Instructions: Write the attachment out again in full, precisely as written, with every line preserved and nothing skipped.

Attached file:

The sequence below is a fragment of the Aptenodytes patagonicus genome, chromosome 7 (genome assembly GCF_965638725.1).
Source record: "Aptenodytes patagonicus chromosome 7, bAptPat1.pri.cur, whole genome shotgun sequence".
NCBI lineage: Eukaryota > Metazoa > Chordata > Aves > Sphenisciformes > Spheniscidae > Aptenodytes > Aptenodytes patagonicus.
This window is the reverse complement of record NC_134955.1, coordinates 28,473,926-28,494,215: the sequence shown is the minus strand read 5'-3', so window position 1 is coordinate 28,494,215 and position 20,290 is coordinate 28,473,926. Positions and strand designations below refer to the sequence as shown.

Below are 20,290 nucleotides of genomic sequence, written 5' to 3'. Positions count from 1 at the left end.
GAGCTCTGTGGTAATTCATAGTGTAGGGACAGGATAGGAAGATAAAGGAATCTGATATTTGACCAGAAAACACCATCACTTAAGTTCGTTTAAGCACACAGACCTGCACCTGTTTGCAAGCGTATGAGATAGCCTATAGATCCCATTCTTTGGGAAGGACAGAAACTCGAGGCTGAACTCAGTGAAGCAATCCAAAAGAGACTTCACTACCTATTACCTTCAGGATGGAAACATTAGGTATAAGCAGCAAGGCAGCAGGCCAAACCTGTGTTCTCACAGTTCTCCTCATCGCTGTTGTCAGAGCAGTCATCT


The sequence below is a fragment of the Aptenodytes patagonicus genome, chromosome 7 (genome assembly GCF_965638725.1).
Source record: "Aptenodytes patagonicus chromosome 7, bAptPat1.pri.cur, whole genome shotgun sequence".
NCBI lineage: Eukaryota > Metazoa > Chordata > Aves > Sphenisciformes > Spheniscidae > Aptenodytes > Aptenodytes patagonicus.
This window is the reverse complement of record NC_134955.1, coordinates 28,473,926-28,494,215: the sequence shown is the minus strand read 5'-3', so window position 1 is coordinate 28,494,215 and position 20,290 is coordinate 28,473,926. Positions and strand designations below refer to the sequence as shown.

Below are 20,290 nucleotides of genomic sequence, written 5' to 3'. Positions count from 1 at the left end.
GAGCTCTGTGGTAATTCATAGTGTAGGGACAGGATAGGAAGATAAAGGAATCTGATATTTGACCAGAAAACACCATCACTTAAGTTCGTTTAAGCACACAGACCTGCACCTGTTTGCAAGCGTATGAGATAGCCTATAGATCCCATTCTTTGGGAAGGACAGAAACTCGAGGCTGAACTCAGTGAAGCAATCCAAAAGAGACTTCACTACCTATTACCTTCAGGATGGAAACATTAGGTATAAGCAGCAAGGCAGCAGGCCAAACCTGTGTTCTCACAGTTCTCCTCATCGCTGTTGTCAGAGCAGTCATCT